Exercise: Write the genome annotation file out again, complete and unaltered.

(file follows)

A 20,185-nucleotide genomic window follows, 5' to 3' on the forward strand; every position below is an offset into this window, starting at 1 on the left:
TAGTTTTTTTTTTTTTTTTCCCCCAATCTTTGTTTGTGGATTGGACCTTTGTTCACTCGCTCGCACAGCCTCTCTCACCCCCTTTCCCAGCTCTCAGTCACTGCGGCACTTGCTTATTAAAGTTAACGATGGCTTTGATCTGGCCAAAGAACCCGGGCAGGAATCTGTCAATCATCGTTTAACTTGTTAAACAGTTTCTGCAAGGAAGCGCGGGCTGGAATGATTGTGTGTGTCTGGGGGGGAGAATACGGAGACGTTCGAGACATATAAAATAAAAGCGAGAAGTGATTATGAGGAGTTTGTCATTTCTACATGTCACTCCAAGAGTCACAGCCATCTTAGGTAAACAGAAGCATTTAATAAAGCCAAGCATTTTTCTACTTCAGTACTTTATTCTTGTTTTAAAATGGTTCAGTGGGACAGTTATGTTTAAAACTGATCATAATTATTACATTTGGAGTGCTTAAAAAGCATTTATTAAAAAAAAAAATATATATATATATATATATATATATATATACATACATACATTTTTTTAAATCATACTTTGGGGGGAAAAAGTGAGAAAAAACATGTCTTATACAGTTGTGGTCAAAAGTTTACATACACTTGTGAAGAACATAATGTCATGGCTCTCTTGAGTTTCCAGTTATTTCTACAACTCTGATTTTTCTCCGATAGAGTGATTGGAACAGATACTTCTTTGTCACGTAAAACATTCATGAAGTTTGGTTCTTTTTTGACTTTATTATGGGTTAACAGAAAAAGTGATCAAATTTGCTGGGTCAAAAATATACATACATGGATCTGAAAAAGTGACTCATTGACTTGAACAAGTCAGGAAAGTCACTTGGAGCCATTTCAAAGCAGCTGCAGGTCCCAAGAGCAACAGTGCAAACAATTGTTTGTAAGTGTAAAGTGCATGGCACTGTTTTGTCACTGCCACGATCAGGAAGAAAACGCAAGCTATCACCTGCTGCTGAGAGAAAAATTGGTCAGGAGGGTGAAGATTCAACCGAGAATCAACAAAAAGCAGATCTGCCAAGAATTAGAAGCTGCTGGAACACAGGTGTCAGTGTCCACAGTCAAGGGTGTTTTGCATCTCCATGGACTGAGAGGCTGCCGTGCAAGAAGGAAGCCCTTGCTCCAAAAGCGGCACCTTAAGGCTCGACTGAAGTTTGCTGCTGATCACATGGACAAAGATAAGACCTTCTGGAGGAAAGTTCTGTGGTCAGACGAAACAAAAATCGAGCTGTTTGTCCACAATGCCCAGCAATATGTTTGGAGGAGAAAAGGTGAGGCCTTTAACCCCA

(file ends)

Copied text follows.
A 20,185-nucleotide genomic window follows, 5' to 3' on the forward strand; every position below is an offset into this window, starting at 1 on the left:
TAGTTTTTTTTTTTTTTTTCCCCCAATCTTTGTTTGTGGATTGGACCTTTGTTCACTCGCTCGCACAGCCTCTCTCACCCCCTTTCCCAGCTCTCAGTCACTGCGGCACTTGCTTATTAAAGTTAACGATGGCTTTGATCTGGCCAAAGAACCCGGGCAGGAATCTGTCAATCATCGTTTAACTTGTTAAACAGTTTCTGCAAGGAAGCGCGGGCTGGAATGATTGTGTGTGTCTGGGGGGGAGAATACGGAGACGTTCGAGACATATAAAATAAAAGCGAGAAGTGATTATGAGGAGTTTGTCATTTCTACATGTCACTCCAAGAGTCACAGCCATCTTAGGTAAACAGAAGCATTTAATAAAGCCAAGCATTTTTCTACTTCAGTACTTTATTCTTGTTTTAAAATGGTTCAGTGGGACAGTTATGTTTAAAACTGATCATAATTATTACATTTGGAGTGCTTAAAAAGCATTTATTAAAAAAAAAAATATATATATATATATATATATATATATATACATACATACATTTTTTTAAATCATACTTTGGGGGGAAAAAGTGAGAAAAAACATGTCTTATACAGTTGTGGTCAAAAGTTTACATACACTTGTGAAGAACATAATGTCATGGCTCTCTTGAGTTTCCAGTTATTTCTACAACTCTGATTTTTCTCCGATAGAGTGATTGGAACAGATACTTCTTTGTCACGTAAAACATTCATGAAGTTTGGTTCTTTTTTGACTTTATTATGGGTTAACAGAAAAAGTGATCAAATTTGCTGGGTCAAAAATATACATACATGGATCTGAAAAAGTGACTCATTGACTTGAACAAGTCAGGAAAGTCACTTGGAGCCATTTCAAAGCAGCTGCAGGTCCCAAGAGCAACAGTGCAAACAATTGTTTGTAAGTGTAAAGTGCATGGCACTGTTTTGTCACTGCCACGATCAGGAAGAAAACGCAAGCTATCACCTGCTGCTGAGAGAAAAATTGGTCAGGAGGGTGAAGATTCAACCGAGAATCAACAAAAAGCAGATCTGCCAAGAATTAGAAGCTGCTGGAACACAGGTGTCAGTGTCCACAGTCAAGGGTGTTTTGCATCTCCATGGACTGAGAGGCTGCCGTGCAAGAAGGAAGCCCTTGCTCCAAAAGCGGCACCTTAAGGCTCGACTGAAGTTTGCTGCTGATCACATGGACAAAGATAAGACCTTCTGGAGGAAAGTTCTGTGGTCAGACGAAACAAAAATCGAGCTGTTTGTCCACAATGCCCAGCAATATGTTTGGAGGAGAAAAGGTGAGGCCTTTAACCCCA